Blizzard’s Handling of Hong Kong Protests to Serve as Lesson for Fortune 500 Companies Dealing With China: Rand Report

By Chriss Street
Chriss Street
Chriss Street
November 11, 2019 Updated: November 12, 2019

News Analysis

A new Rand think tank report suggests that Fortune 500 corporations can learn lessons from video game maker Blizzard-Activision’s handling of comments by one of its champion online players in support of Hong Kong protests.

Rand suggests corporations are skilled in dealing with international friction such as Mercedes-Benz’s 2018 Dali Lama-inspired advertisement and the NBA’s entanglement from a team general manager tweeting Hong Kong protestor support. But “U.S. firms such as Blizzard are in a more precarious position precisely because their digital products are co-located with a readily adopted tool of protest: a computer or phone.”

Video game revenues are approaching $90 billion, equivalent to about 40 percent of all worldwide television revenues. The key to video game growth has been the addictive “bingeable” nature of online gaming and the tremendous growth in esports. Games are available in every nation on the planet, but the United States with a 29 percent market share and China with 37 percent share account for almost three-quarters of global game revenues.

For digital U.S. companies to legally enter the Chinese market they must, by law, sign tech sharing-agreements, such as Blizzard’s 2008 deal with China’s NetEase that covers all Blizzard franchises such as “World of Warcraft,” “Hearthstone,” and “Overwatch.”

Chung Ng Wai, a Hong Kong citizen known by his professional “gamer handle” as “Blitzchung,” donned a gas mask and shouted: “Liberate Hong Kong, revolution of our age!” during a company “casted” interview following his Oct. 6 live-streamed victory at the Taiwan-hosted Asia-Pacific Hearthstone Grandmasters championships.

Despite the Fortune 500 company’s posted “Living our Values” code of conduct that emphasizes responsibility, creativity, and integrity, Blizzard on Oct. 8 sanctioned Blitzchung for violating the Hearthstone competition’s official rules by removing him from the Grandmasters tournament, issuing a 12-month ban and canceling his winnings. Blizzard also terminated interviewers “Virtual” and “Mr. Yee” for encouraging Blitzchung.

Blizzard’s official corporate release stated: “While we stand by one’s right to express individual thoughts and opinions” … “players and other participants that elect to participate in our esports competitions must abide by the official competition rules.”

But that was substantially different than its harsh Chinese corporate statement posted on Weibo: “We express our strong indignation and condemnation of the events that occurred in the Hearthstone Asia Pacific competition last weekend and absolutely oppose the dissemination of personal political ideas during any events. The players involved will be banned, and the commentators involved will be immediately terminated from any official business. Also, we will protect our national dignity.”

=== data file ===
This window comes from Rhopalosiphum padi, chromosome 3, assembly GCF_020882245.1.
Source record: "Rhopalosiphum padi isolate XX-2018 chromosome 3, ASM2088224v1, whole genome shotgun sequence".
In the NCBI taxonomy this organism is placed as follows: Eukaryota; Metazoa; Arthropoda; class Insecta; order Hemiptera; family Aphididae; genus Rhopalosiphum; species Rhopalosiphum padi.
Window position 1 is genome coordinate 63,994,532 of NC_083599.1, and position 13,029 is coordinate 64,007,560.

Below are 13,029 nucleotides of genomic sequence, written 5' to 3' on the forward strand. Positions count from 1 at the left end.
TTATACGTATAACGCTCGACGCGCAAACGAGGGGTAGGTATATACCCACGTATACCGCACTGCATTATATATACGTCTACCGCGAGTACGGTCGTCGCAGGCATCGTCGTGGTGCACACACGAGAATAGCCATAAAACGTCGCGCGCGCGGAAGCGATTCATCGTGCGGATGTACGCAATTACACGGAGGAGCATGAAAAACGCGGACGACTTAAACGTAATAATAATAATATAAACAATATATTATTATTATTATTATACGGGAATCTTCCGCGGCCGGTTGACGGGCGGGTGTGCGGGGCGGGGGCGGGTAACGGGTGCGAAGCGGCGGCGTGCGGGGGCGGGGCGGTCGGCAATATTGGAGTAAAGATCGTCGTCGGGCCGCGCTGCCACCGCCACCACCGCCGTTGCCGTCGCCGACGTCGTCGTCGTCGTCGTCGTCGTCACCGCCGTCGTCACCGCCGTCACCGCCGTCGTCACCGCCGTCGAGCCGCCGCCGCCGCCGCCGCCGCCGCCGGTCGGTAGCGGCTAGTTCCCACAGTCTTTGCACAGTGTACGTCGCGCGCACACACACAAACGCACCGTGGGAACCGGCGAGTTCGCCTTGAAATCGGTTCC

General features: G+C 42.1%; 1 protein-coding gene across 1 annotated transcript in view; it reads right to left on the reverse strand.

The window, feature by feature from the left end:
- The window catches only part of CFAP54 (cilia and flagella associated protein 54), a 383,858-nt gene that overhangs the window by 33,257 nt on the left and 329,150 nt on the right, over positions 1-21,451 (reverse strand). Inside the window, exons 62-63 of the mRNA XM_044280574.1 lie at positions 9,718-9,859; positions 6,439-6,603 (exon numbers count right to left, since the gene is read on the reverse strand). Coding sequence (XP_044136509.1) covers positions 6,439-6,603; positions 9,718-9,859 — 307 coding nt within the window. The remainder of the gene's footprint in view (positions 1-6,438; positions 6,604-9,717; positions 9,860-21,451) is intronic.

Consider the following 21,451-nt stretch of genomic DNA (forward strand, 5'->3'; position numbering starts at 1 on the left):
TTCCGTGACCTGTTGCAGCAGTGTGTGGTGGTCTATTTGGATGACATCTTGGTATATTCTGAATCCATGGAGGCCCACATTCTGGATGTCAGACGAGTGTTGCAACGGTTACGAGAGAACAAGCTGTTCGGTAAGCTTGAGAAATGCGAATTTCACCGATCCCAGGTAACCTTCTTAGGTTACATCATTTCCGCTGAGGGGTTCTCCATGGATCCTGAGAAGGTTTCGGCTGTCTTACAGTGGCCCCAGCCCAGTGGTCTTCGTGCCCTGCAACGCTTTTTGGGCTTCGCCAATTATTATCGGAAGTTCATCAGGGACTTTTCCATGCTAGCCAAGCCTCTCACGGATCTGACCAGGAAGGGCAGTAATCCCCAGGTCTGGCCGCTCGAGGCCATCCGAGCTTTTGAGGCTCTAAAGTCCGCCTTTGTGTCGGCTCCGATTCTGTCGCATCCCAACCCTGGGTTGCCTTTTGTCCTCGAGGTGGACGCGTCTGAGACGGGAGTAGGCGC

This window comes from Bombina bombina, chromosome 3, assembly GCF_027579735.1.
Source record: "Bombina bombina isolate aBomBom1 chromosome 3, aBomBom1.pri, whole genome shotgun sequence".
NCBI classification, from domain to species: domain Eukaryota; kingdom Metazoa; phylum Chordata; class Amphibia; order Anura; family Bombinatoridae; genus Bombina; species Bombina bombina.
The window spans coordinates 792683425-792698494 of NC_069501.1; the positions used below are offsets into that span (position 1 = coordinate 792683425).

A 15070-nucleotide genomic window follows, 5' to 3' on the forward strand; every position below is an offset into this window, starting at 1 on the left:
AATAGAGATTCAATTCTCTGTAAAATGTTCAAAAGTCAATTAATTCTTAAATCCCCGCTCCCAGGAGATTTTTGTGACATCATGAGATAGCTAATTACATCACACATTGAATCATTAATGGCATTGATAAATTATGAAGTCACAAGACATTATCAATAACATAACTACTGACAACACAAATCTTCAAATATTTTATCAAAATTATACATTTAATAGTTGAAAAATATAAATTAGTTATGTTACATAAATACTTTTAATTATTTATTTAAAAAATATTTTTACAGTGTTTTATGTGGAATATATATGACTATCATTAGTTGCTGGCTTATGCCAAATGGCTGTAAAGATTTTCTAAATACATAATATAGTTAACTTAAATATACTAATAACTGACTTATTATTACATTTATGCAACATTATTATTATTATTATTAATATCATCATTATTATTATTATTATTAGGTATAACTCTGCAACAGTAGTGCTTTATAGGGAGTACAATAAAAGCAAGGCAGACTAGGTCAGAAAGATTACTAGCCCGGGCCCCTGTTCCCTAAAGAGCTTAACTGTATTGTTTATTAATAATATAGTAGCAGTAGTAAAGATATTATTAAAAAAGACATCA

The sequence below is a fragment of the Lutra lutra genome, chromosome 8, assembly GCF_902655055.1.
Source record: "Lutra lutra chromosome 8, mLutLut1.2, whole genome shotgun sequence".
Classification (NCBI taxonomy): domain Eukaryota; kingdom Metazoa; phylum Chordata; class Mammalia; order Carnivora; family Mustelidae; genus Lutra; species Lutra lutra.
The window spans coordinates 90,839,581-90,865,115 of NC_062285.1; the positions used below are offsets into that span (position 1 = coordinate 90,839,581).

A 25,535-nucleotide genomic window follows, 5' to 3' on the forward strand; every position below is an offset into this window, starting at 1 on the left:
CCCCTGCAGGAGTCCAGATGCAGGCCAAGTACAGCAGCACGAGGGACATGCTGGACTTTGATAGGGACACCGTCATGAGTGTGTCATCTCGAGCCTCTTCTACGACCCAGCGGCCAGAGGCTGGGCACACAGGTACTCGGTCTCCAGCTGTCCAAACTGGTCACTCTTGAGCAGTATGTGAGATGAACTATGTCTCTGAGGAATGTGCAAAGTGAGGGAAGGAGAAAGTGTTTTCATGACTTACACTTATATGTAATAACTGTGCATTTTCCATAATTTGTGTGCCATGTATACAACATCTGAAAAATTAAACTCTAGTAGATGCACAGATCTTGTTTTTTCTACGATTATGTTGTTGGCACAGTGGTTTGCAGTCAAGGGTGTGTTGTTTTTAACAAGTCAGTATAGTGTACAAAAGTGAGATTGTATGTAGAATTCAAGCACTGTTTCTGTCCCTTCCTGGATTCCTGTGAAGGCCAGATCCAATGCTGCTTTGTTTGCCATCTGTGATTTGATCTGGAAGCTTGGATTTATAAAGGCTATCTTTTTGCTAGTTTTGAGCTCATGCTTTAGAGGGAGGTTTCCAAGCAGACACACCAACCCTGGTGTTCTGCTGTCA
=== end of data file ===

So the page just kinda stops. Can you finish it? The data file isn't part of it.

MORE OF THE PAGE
Rand highlights that in response from the famously irreverent and snarky gamer crowd, Blizzard suffered an online torrent of accusations for compromising its ethics to maintain positive relations with Chinese regulators. Fans of Overwatch, Hearthstone and World of Warcraft began “conscripting Blizzard intellectual property directly into their protest memes”—perhaps in an attempt to run Blizzard’s leadership directly into the jaws of China’s Great Wall cyberspace administrator.

Gamers hacked the Overwatch adventurer/climatologist female character “Mei-Ling Zhou” (周美灵) to add protest tattoos, place her in Tiananmen Square riots with the motto “Our world is worth fighting for.” The rebellious meme caused Great Wall’s automated and human censors to execute Blizzard title blocking and take-downs.

Angry gamers review-bombed and down-voted products associated with Blizzard, as threads on Twitch and Reddit referred to Blizzard as a proxy for China authoritarianism.

U.S. gamer ire rose slowly with the launch of #BoycottBlizzard on Oct. 9. But it picked up several days later after company president J. Allen Brack stated on Oct. 11 that in the Blitzchung action, China “had no influence on our decision.” Gamer boycotting quickly started trending on Twitter and two U.S. Senators spoke out against Blizzard.

With the viral protest going global as the company opened its 2019 BlizzCon in Anaheim, California on Nov. 1, Blizzard president Brack apologized to a huge crowd and live-streamed to hundreds of thousands:

“We moved too quickly in our decision, and then, to make matters worse, we were too slow to talk with all of you.” He added: “We didn’t live up to the high standards we set for ourselves. We failed in our purpose. I am sorry and I accept accountability. What exactly is our purpose? BlizzCon is demonstrating it as we speak. We aspire to bring the world together in epic entertainment. I truly believe in the positive power of video games.”

The viral on Nov. 9 summed up gamers’ take on the apology: “Very little is clear in any of this, save for the simple reality that Brack’s apology was corporate nonsense. If any of this was supposed to tamp down the fervent anger at Blizzard’s actions, I can’t imagine it working.”

Chriss Street is an expert in macroeconomics, technology, and national security. He has served as CEO of several companies and is an active writer with more than 1,500 publications. He also regularly provides strategy lectures to graduate students at top Southern California universities.

Chriss Street
Chriss Street